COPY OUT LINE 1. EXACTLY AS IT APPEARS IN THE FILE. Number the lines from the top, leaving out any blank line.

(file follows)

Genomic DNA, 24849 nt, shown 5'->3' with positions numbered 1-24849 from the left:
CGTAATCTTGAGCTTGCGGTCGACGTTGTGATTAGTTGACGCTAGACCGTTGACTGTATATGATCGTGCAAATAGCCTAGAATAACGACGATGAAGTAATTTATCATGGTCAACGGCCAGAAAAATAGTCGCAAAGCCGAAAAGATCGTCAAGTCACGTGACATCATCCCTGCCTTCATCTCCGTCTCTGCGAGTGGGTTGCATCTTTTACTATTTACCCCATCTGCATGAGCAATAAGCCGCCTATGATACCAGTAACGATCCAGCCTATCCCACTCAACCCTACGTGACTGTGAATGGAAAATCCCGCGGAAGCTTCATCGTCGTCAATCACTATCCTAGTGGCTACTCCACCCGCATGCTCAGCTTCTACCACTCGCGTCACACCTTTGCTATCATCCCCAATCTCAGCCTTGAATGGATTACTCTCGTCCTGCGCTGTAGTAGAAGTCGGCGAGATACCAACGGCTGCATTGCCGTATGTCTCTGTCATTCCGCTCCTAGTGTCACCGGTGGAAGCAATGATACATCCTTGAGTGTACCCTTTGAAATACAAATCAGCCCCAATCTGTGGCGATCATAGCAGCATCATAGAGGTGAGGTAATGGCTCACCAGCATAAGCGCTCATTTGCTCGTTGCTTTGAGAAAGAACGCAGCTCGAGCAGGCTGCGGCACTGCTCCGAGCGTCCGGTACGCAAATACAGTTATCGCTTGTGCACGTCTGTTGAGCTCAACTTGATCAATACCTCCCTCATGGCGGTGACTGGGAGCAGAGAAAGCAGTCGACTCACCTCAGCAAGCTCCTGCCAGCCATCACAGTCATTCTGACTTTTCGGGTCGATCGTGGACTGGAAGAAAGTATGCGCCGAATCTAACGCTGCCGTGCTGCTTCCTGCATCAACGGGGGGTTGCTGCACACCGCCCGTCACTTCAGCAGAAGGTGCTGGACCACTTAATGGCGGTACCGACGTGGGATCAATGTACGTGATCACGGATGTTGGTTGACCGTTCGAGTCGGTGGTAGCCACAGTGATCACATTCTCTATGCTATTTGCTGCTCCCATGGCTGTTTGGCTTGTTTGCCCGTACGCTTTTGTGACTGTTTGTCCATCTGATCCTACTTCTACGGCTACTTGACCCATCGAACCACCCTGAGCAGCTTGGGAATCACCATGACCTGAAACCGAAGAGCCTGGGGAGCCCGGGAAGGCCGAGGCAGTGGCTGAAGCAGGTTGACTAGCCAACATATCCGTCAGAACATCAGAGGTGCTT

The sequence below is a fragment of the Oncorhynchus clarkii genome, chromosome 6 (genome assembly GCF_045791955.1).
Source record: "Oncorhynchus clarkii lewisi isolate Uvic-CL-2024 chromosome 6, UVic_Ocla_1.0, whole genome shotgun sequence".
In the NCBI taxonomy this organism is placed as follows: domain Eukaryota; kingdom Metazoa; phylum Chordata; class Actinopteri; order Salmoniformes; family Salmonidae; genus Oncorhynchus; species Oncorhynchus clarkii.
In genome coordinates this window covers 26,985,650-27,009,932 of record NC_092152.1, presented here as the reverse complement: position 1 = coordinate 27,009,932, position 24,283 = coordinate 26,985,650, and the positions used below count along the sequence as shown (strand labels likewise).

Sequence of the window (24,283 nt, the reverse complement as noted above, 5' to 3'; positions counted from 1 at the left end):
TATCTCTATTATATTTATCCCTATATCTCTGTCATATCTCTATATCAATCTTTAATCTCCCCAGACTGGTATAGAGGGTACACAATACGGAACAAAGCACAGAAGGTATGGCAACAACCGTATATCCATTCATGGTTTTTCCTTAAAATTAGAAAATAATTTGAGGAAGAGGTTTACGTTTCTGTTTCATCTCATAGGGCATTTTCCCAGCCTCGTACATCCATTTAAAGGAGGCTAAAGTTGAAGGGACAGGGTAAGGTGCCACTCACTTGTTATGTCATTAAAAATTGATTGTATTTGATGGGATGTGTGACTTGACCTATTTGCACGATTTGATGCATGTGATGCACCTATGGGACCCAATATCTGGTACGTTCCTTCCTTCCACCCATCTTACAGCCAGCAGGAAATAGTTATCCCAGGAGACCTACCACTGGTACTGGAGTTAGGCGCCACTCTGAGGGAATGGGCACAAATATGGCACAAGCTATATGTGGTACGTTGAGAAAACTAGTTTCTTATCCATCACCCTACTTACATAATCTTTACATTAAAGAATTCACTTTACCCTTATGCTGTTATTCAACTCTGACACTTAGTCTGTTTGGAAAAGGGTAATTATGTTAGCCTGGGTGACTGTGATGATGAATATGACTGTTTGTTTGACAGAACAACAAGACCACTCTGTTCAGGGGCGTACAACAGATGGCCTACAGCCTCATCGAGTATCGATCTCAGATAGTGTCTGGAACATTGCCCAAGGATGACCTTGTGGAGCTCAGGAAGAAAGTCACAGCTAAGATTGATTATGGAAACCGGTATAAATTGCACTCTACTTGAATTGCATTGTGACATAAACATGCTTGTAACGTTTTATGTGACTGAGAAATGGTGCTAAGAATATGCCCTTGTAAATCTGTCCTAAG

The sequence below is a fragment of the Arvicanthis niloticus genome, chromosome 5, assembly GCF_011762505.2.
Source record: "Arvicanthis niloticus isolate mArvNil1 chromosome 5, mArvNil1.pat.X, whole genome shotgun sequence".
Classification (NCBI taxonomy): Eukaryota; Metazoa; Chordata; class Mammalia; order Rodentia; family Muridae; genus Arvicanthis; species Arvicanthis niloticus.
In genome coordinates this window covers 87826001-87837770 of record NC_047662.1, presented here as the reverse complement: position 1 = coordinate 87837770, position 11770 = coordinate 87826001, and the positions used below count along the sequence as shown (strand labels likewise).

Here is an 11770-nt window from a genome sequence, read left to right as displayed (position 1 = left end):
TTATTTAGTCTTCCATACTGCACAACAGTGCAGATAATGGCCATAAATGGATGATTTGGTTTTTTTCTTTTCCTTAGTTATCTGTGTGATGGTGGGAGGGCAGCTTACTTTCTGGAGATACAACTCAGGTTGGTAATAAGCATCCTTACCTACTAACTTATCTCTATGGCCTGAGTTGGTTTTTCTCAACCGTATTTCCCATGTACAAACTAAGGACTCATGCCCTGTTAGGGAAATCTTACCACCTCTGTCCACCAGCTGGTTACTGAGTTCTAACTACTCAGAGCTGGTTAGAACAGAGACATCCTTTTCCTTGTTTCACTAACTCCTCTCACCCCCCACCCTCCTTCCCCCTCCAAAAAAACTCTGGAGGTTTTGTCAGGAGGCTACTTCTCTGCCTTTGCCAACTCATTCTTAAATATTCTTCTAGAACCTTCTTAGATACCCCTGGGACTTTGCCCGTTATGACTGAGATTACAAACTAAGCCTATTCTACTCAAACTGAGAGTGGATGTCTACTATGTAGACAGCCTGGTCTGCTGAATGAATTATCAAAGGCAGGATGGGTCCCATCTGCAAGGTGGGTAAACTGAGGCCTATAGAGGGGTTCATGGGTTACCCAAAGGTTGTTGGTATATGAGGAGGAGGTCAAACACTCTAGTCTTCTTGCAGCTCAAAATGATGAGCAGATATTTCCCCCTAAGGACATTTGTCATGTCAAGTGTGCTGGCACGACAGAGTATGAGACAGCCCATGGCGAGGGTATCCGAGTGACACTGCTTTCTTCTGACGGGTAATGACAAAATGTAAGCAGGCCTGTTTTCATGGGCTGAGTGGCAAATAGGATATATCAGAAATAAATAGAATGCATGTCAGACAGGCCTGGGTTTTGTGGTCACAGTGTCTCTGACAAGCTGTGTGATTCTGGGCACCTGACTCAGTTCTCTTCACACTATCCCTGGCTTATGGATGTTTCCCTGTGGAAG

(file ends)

Genomic DNA, 24849 nt, shown 5'->3' with positions numbered 1-24849 from the left: